Judge Dismisses Lawsuit Against the State Fair of Texas

Big-Tex

Judge Tonya Parker of the 116th District Court in Dallas has dismissed a lawsuit brought against the State Fair of Texas by the Austin law firm Riggs & Ray, P.C., which appeared to be acting to further the political agenda of a party that does not want the State Fair at Fair Park in Dallas. The lawsuit alleged that the State Fair is a “governmental body” subject to the Texas Public Information Act. In fact, the State Fair of Texas is a private Texas nonprofit corporation granted tax-exempt status by the Internal Revenue Service under Section 501(c)(3) of the Internal Revenue Code and is not supported by any governmental money. Judge Parker dismissed the lawsuit under the Texas Citizens Participation Act (Texas’ “Anti-SLAPP” law) concluding that the Fair is not a governmental body and awarded the State Fair attorney’s fees, expenses and sanctions totaling $298,206.59.

The State Fair asked the judge to order that the $30,000 in sanctions be paid into the Fair’s Youth Scholarship Program, which gives money for college to graduating high school seniors around the state of Texas who have participated in competitive youth livestock events held at the State Fair, as well as from five Dallas Independent School District high schools near Fair Park, the home of the State Fair for 131 years.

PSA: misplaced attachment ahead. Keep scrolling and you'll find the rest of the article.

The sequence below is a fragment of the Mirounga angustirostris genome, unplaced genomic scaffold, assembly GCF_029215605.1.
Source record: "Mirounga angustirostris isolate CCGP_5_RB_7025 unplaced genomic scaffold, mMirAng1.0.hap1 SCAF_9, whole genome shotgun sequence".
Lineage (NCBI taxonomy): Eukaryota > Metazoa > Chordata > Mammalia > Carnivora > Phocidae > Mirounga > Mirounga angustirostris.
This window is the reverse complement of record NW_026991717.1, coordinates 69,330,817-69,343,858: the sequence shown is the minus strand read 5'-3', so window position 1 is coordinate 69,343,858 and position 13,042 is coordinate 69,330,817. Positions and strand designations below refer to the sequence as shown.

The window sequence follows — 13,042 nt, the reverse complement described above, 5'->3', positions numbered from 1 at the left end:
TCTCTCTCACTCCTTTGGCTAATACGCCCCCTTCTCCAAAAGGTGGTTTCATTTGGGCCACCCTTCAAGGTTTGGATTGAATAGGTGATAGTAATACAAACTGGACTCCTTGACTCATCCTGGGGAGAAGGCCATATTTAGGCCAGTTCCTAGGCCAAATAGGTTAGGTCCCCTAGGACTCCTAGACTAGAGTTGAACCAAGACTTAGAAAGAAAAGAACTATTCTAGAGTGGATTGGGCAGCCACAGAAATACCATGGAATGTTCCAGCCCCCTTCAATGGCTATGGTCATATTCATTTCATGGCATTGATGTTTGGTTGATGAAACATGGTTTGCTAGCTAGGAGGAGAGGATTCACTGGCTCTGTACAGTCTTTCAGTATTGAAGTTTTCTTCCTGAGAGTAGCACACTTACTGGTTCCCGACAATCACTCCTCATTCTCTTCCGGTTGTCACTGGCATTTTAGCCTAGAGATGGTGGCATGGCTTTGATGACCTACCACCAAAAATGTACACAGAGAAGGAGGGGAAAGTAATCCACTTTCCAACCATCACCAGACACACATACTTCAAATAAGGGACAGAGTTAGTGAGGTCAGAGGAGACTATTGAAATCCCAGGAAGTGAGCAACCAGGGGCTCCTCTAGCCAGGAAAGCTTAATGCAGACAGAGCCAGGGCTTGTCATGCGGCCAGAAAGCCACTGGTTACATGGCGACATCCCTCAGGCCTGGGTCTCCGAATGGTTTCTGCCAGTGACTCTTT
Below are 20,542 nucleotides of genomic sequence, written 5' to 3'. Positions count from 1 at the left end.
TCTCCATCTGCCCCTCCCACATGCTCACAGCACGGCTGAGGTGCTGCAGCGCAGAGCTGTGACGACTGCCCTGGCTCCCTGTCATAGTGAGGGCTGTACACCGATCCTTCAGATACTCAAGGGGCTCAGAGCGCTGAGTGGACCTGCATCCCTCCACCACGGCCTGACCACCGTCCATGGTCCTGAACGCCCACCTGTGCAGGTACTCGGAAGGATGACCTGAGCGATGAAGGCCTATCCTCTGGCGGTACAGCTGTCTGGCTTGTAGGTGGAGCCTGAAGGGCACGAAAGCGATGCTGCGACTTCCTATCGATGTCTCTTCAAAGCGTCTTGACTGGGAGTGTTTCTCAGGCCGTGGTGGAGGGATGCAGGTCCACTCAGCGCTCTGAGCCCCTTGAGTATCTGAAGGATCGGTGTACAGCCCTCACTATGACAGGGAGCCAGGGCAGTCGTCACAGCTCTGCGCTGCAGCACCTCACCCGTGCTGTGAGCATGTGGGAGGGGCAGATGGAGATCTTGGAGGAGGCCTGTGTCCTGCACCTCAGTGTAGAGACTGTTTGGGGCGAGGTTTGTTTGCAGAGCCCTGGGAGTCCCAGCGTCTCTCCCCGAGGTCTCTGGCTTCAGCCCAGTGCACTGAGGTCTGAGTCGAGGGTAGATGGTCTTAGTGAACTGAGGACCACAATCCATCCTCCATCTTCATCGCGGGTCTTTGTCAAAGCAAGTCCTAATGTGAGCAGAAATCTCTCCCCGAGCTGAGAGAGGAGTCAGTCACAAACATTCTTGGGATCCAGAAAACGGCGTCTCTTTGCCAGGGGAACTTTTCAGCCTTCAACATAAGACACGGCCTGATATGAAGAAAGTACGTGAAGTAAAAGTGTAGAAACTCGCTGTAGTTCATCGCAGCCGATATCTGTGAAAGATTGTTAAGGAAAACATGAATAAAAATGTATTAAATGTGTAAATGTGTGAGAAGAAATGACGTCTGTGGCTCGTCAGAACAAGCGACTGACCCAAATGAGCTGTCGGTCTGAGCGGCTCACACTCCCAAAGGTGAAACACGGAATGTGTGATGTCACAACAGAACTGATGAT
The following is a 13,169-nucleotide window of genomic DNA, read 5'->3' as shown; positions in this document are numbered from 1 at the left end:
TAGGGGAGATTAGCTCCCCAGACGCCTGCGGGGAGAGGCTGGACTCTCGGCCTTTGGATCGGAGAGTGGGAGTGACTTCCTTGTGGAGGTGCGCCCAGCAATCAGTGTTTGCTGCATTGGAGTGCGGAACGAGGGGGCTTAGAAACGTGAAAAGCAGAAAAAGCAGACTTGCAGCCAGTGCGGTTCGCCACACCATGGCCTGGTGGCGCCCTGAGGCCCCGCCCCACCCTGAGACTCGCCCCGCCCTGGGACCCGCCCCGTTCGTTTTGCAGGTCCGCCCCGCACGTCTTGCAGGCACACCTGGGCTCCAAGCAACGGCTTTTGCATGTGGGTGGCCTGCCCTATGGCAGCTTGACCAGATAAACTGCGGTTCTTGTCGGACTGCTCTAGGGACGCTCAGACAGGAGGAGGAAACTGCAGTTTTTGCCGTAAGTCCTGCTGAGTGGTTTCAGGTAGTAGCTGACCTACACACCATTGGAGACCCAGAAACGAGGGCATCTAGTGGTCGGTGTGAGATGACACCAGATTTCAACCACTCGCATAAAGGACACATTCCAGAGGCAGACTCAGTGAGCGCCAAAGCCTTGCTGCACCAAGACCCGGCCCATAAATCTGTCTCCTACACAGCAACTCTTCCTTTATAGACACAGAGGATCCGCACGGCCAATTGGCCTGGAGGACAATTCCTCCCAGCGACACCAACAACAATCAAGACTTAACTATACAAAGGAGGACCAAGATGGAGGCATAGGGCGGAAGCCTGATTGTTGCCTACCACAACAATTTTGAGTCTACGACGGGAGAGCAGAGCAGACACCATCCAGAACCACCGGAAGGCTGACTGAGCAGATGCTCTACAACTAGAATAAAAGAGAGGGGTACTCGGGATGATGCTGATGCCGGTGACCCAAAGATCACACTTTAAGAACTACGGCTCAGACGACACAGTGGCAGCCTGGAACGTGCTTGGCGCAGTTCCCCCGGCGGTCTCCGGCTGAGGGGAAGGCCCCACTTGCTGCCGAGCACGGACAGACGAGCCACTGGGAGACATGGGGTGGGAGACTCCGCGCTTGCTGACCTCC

“We think that contributing the sanctions awarded to the education of deserving students from the Fair Park neighborhood and throughout the Lone Star State is a good outcome of this senseless lawsuit that was a waste of the court’s time” said Mitchell Glieber, president of the State Fair of Texas. “We are happy that the judge saw that this lawsuit had no merit. Its purpose was to harass and further a false narrative about the Fair’s relationship with the City of Dallas.”

The city is the State Fair’s landlord, as it owns Fair Park. Under the lease, with which the Fair is in full compliance, the Fair has contributed more than $63 million in major maintenance projects since 1998 for improvements to Fair Park, not including an additional $71 million in projects that the Fair has funded for the park and for State Fair operations.

This lawsuit, if successful, would have paved the way for other private 501(c)(3) nonprofits in Texas to be classified as “governmental bodies” forcing them to spend their limited resources and funding to deal with the inevitable requests for what has always been understood as private information. The Fair is pleased that the judge in dismissing the case has saved these charitable organizations from this unnecessary burden.

The plaintiffs have indicated that they will appeal the judge’s decision. “We are confident that the judge’s decision will be upheld at the appellate level,” Glieber said.

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Filed under Crave, Steven Doyle

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